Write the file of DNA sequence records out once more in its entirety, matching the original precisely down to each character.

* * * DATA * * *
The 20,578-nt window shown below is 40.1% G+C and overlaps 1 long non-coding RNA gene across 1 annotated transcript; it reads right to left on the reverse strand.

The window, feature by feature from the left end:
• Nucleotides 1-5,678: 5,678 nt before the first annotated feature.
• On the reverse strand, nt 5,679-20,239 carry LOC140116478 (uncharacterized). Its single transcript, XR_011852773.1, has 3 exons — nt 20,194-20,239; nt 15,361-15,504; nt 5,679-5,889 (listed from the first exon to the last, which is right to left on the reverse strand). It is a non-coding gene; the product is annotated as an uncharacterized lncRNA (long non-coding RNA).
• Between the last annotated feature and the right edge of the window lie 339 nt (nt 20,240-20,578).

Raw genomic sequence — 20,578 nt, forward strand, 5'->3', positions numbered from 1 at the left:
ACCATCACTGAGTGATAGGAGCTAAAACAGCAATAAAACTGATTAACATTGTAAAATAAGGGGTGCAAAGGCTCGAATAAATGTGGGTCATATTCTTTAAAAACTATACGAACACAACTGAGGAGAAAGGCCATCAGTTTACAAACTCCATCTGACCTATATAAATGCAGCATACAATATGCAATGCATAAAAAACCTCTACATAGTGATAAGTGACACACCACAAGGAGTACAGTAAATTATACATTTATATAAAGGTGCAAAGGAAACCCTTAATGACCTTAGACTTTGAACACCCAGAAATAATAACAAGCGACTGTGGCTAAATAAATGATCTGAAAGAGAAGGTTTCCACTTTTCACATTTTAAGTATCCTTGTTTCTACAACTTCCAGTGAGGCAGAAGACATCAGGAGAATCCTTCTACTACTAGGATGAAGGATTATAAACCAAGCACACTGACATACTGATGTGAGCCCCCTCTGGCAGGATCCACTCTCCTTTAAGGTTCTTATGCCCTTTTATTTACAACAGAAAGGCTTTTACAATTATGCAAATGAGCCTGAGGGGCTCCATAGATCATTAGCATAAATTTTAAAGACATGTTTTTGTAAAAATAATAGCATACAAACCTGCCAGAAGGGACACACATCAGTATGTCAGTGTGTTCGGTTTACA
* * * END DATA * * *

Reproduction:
The 20,578-nt window shown below is 40.1% G+C and overlaps 1 long non-coding RNA gene across 1 annotated transcript; it reads right to left on the reverse strand.

The window, feature by feature from the left end:
• Nucleotides 1-5,678: 5,678 nt before the first annotated feature.
• On the reverse strand, nt 5,679-20,239 carry LOC140116478 (uncharacterized). Its single transcript, XR_011852773.1, has 3 exons — nt 20,194-20,239; nt 15,361-15,504; nt 5,679-5,889 (listed from the first exon to the last, which is right to left on the reverse strand). It is a non-coding gene; the product is annotated as an uncharacterized lncRNA (long non-coding RNA).
• Between the last annotated feature and the right edge of the window lie 339 nt (nt 20,240-20,578).

Raw genomic sequence — 20,578 nt, forward strand, 5'->3', positions numbered from 1 at the left:
ACCATCACTGAGTGATAGGAGCTAAAACAGCAATAAAACTGATTAACATTGTAAAATAAGGGGTGCAAAGGCTCGAATAAATGTGGGTCATATTCTTTAAAAACTATACGAACACAACTGAGGAGAAAGGCCATCAGTTTACAAACTCCATCTGACCTATATAAATGCAGCATACAATATGCAATGCATAAAAAACCTCTACATAGTGATAAGTGACACACCACAAGGAGTACAGTAAATTATACATTTATATAAAGGTGCAAAGGAAACCCTTAATGACCTTAGACTTTGAACACCCAGAAATAATAACAAGCGACTGTGGCTAAATAAATGATCTGAAAGAGAAGGTTTCCACTTTTCACATTTTAAGTATCCTTGTTTCTACAACTTCCAGTGAGGCAGAAGACATCAGGAGAATCCTTCTACTACTAGGATGAAGGATTATAAACCAAGCACACTGACATACTGATGTGAGCCCCCTCTGGCAGGATCCACTCTCCTTTAAGGTTCTTATGCCCTTTTATTTACAACAGAAAGGCTTTTACAATTATGCAAATGAGCCTGAGGGGCTCCATAGATCATTAGCATAAATTTTAAAGACATGTTTTTGTAAAAATAATAGCATACAAACCTGCCAGAAGGGACACACATCAGTATGTCAGTGTGTTCGGTTTACA